Nearly all states with textbook adoption policies now include software, digital content, and other technology-based media in their definitions of “instructional materials,” according to a recent survey by the Software and Information Industry Association (SIIA). But only a third have updated their submission or review processes to account for unique technology issues not otherwise faced with printed textbooks.
The survey’s results come almost a year after the SIIA launched a campaign to get states to update their archaic textbook adoption policies to accommodate digital resources (See “SIIA: Revise archaic textbook adoptions.”)
Mark Schneiderman, SIIA’s director of education policy, said that states are working to modernize their policies for adopting electronic instructional materials. But for Schneiderman, the survey confirmed what SIIA members already knew: that a great deal of education needs to take place at the state level when it comes to the adoption of eTexts.
“There’s a significant learning curve for states to even understand the issues involved in eText adoption,” Schneiderman said.
According to the SIIA, which is the principal trade association for the software and digital content industry, 21 states require approval for textbooks, usually on a six-year cycle: Alabama, Arkansas, California, Florida, Georgia, Idaho, Indiana, Kentucky, Louisiana, Mississippi, Nevada, New Mexico, North Carolina, Oklahoma, Oregon, South Carolina, Tennessee, Texas, Utah, Virginia, and West Virginia.
Officials from 18 of these 21 states completed the group’s survey. Of these 18 respondents, only one–Oregon–said it doesn’t define “textbooks” to include electronic learning resources.
But the survey found that state contracts and budgeting often remain barriers to final approval of a subscription-based model for core curricular materials, as is typical with most online resources. It also found that only one-third of states that have a depository requirement provide exceptions for web-based materials, and at least eight states reported challenges with the distribution of electronic resources for reviewing.
Mark Tullis, vice president of business development for Learning.com and co-chair of SIIA’s education and workforce development policy committee, said his company has tried to navigate an arcane state adoption system that was established to work with printed textbooks since 2001.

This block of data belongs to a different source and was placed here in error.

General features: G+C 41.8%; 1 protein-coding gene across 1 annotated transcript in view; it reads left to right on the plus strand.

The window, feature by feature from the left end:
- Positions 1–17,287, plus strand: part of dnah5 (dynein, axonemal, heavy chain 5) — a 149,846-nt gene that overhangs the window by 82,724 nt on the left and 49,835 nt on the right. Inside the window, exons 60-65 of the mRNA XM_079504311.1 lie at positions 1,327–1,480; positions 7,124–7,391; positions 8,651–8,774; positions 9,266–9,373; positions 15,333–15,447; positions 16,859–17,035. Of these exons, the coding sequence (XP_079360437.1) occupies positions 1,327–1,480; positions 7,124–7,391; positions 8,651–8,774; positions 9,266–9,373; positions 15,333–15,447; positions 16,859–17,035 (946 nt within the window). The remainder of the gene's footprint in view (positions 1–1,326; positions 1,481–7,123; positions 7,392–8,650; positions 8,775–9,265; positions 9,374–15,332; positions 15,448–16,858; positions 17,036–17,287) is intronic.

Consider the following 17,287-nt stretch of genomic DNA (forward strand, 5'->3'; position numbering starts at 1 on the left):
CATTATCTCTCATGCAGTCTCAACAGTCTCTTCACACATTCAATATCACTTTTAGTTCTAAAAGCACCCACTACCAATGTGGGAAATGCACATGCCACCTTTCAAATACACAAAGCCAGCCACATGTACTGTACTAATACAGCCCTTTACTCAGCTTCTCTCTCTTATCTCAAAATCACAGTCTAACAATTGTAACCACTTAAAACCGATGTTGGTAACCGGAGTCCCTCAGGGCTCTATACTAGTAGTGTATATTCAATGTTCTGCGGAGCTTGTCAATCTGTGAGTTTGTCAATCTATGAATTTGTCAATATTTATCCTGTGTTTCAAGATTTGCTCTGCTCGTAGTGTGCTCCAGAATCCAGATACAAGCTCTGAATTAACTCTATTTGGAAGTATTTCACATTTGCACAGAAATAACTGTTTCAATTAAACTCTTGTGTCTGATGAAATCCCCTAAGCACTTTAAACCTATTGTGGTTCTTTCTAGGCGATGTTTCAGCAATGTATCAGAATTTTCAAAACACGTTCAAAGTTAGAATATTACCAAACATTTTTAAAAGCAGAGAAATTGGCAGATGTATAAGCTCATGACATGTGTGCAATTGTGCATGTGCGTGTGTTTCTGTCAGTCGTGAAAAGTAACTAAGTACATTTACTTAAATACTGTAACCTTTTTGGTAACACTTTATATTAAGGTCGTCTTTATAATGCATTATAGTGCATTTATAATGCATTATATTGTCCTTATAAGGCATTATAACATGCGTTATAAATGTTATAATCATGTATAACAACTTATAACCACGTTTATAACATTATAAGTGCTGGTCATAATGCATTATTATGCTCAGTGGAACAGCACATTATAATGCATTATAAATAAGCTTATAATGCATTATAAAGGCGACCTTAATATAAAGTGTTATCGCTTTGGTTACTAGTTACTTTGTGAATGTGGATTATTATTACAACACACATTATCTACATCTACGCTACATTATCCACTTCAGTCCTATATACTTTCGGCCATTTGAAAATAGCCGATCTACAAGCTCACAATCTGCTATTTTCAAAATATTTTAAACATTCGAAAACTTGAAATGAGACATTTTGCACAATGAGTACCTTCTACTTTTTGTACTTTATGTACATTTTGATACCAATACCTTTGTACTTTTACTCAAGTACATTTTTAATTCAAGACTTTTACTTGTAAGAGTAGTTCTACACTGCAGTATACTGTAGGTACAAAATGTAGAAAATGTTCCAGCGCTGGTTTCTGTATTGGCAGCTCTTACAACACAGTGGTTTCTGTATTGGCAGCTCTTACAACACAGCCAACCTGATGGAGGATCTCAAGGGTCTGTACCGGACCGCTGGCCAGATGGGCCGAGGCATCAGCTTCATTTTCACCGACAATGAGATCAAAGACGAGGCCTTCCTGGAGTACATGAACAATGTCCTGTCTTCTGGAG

“We noticed right away that certain things didn’t apply to us,” said Tullis. “It looked like the forms had not been updated since the 1980s. It asked questions about tapes and videodisks.”
Another problem with the adoption of state-approved materials is that reviewers often have limited experience in evaluating electronic learning resources and employing technology in the classroom.
The survey found that the majority of states don’t have any process to ensure that reviewers are tech-savvy enough to evaluate electronic materials. Only two states–California and Tennessee–ask reviewers about their computer skills, and three others–North Carolina, South Carolina, and Texas–say they provide training to reviewers as needed.
“Sometimes, in submitting software [for review], you also need to provide a computer,” Schneiderman said. “That’s an indication that the reviewer doesn’t have the skills to carry out the evaluation, if the reviewer doesn’t even have access to a computer.”
Tullis of Learning.com had a blunter example.
“Once, we went through a full review process, knowing that eight out of 10 reviewers had not looked at our materials because they had not logged onto the web site,” he said.
The SIIA survey found that about half of the 18 responding states made room for digital correlations to state standards. Publishers typically are required to submit a printed correlation worksheet demonstrating which book chapter or page correlates to which state standard. But that structure often is not applicable to digital materials, which are non-linear, adaptive, and interactive.
The study also notes that many states do not rely on publishers’ correlations to state standards and, in that case, the question “becomes again whether reviewers are trained to determine alignment for electronic content.”
One of the flashpoints in the survey was whether states have provided flexibility in their policies for publishers to update or change the information in their online resources over time.